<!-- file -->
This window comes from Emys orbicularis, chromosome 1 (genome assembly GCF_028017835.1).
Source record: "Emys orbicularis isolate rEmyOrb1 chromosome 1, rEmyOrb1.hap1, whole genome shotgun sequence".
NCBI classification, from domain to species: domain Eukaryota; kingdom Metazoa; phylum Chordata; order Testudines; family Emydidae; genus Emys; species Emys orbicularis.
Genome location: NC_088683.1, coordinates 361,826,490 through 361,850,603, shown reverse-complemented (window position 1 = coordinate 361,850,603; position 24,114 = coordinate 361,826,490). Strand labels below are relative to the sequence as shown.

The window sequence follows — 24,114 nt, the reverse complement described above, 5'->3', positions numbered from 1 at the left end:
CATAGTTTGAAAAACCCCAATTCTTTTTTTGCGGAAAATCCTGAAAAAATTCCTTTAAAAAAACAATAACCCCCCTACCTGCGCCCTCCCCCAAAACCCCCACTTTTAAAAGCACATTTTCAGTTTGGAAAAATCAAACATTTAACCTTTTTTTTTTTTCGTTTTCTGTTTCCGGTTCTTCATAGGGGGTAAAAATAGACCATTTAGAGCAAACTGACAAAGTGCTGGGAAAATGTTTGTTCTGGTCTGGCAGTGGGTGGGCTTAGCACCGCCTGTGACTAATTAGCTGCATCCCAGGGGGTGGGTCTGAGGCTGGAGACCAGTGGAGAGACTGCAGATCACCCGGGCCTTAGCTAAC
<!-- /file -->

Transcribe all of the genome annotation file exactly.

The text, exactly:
This window comes from Emys orbicularis, chromosome 1 (genome assembly GCF_028017835.1).
Source record: "Emys orbicularis isolate rEmyOrb1 chromosome 1, rEmyOrb1.hap1, whole genome shotgun sequence".
NCBI classification, from domain to species: domain Eukaryota; kingdom Metazoa; phylum Chordata; order Testudines; family Emydidae; genus Emys; species Emys orbicularis.
Genome location: NC_088683.1, coordinates 361,826,490 through 361,850,603, shown reverse-complemented (window position 1 = coordinate 361,850,603; position 24,114 = coordinate 361,826,490). Strand labels below are relative to the sequence as shown.

The window sequence follows — 24,114 nt, the reverse complement described above, 5'->3', positions numbered from 1 at the left end:
CATAGTTTGAAAAACCCCAATTCTTTTTTTGCGGAAAATCCTGAAAAAATTCCTTTAAAAAAACAATAACCCCCCTACCTGCGCCCTCCCCCAAAACCCCCACTTTTAAAAGCACATTTTCAGTTTGGAAAAATCAAACATTTAACCTTTTTTTTTTTTCGTTTTCTGTTTCCGGTTCTTCATAGGGGGTAAAAATAGACCATTTAGAGCAAACTGACAAAGTGCTGGGAAAATGTTTGTTCTGGTCTGGCAGTGGGTGGGCTTAGCACCGCCTGTGACTAATTAGCTGCATCCCAGGGGGTGGGTCTGAGGCTGGAGACCAGTGGAGAGACTGCAGATCACCCGGGCCTTAGCTAAC